While Ivo Pogorelich established his reputation performing mainly Romantic repertoire, his few forays into the Baroque reveal him to be an equally engaging- if not eccentric musician here as well. In quicker movements, such as the opening Preludes of the English Suites for instance Pogorelich's rhythmic control and contrapuntal clarity are simply amazing. Slower movements likewise are handled with remarkable intensity and delicacy. Pogorelich's performances of four Scarlatti sonatas concluding the program as well are wonderfully animated and knowing.
Emil Georg Conrad von Sauer (October 8, 1862 – April 27, 1942) was a notable German composer, pianist, score editor, and music (piano) teacher. He was a pupil of Franz Liszt and one of the most distinguished pianists of his generation. Josef Hofmann called von Sauer "a truly great virtuoso." Martin Krause, another Liszt pupil, called von Sauer "the legitimate heir of Liszt; he has more of his charm and geniality than any other Liszt pupil."From Wiki
This reissue box collects the entire cycle of Mozart keyboard sonatas, plus single-movement works, recorded by Austrian pianist Paul Badura-Skoda on a 1790 Schantz fortepiano that he himself owns. The six CDs included were originally recorded between 1978 and 1990 for a group of related French labels; the budget-price reissue on Naïve is a bit atypical for that label, which has specialized in innovative and lavishly designed full-priced releases. Online retail presentations may not make clear that they are fortepiano recordings, recordings made on a keyboard instrument probably very much like one Mozart would have played himself.
It is said that Haydn's hands (and brilliant compositions) lifted the piano sonata from the drawing room to the concert hall. Not even Mozart would outdo this Austrian master in this particular medium-and, as for faithful performances of these Haydn masterpieces, no one outshines Rudolf Buchbinder, the youngest student (then age five) ever admitted to the Vienna Musik Hochschule. He went on to an illustrious career as a performer and recording artist, and here are his treasured 1974-75 recordings of Haydn's complete piano sonatas.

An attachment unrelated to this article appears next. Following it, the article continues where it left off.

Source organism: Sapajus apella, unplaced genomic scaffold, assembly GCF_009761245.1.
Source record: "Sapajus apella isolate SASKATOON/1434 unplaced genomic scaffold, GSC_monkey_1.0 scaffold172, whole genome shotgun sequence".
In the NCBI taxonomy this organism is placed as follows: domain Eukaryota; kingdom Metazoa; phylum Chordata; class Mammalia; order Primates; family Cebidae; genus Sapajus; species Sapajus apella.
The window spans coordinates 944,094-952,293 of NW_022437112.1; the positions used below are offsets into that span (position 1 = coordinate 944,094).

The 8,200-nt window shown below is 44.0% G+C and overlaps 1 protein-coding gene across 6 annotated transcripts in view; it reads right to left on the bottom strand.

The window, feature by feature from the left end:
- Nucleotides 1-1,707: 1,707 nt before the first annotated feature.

Acclaimed French harpsichord player Christophe Rousset seems to have made only this one CD of Domenico Scarlatti sonatas to date. All but the last 4 sonatas were performed on a single manual Portuguese instrument dating from 1785. It has a silent action, a pungent bass and spicy, rich sonorities right up to the top treble. The other instrument has two manuals and, dating from 1756 England, is closer in time to Scarlatti's own era. Rousset makes good use of the resources the two manuals provide, and accidentally kicks the wooden casing, in K 140. Like most keyboard players who enjoy a challenge, he has a high old time with the frenetic repetitions and hand crossings in K 141 (which M.Argerich did on piano in a famous Youtube video btw)
Few violinists can move between a modern instrument and a period one with such ease—not to mention with such an idiomatic approach to so many styles of music—as Isabelle Faust. Following her award-winning set of the Mozart violin concertos, the German is joined by the ever-stylish keyboard player Kristian Bezuidenhout for Bach’s sonatas for violin and harpsichord. Both instruments sound magnificent, and these two great players bring breathtaking invention and imagination to the six sonatas. The humanity and warmth of Bach’s music is extraordinary, especially when played with the passion and flair encountered here.
Actually, there is a considerable amount of available versions in the market. But just a few possess the radiant sense of expression of Beethovenian pathos. Many connoted interpreters mistakenly play Beethoven just remarking the Romantic mood, without going deep inside the score, and overlooking the fact the genius simply cannot be labeled.
Vivaldi’s sonatas for violin and continuo follow his volume of trio sonatas, which, like these, paid homage to the acknowledged master of the form, Arcangelo Corelli, but staked out new, personal territory. Michael Talbot’s notes trace the origins of these sonatas in duets and various changes in their editions’ title pages if not thoroughgoingly in the nature of their conception.